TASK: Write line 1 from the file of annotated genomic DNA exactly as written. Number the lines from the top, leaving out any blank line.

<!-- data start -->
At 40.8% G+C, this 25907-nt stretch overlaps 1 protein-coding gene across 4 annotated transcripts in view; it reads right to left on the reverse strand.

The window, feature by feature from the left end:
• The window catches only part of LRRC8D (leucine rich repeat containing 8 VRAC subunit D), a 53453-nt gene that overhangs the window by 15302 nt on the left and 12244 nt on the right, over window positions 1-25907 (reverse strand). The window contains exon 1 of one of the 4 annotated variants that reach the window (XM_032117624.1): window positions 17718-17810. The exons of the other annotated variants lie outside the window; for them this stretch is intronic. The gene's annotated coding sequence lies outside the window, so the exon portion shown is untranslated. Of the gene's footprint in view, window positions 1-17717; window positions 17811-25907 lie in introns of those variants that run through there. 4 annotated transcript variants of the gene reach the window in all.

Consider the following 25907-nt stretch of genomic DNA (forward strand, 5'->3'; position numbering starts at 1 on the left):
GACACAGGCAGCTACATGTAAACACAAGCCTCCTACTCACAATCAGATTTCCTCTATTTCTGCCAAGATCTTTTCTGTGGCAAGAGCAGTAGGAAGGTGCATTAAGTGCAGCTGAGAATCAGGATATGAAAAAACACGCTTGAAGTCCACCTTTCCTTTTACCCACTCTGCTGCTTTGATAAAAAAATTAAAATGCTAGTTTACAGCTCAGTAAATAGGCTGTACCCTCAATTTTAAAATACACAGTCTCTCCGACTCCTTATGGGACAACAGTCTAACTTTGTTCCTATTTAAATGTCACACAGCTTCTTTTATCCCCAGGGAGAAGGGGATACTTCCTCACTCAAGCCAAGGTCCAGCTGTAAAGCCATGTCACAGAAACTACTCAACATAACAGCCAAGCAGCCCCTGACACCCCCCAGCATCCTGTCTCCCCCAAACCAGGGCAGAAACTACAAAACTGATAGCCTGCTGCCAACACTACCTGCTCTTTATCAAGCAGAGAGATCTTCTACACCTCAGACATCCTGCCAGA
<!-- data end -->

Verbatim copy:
At 40.8% G+C, this 25907-nt stretch overlaps 1 protein-coding gene across 4 annotated transcripts in view; it reads right to left on the reverse strand.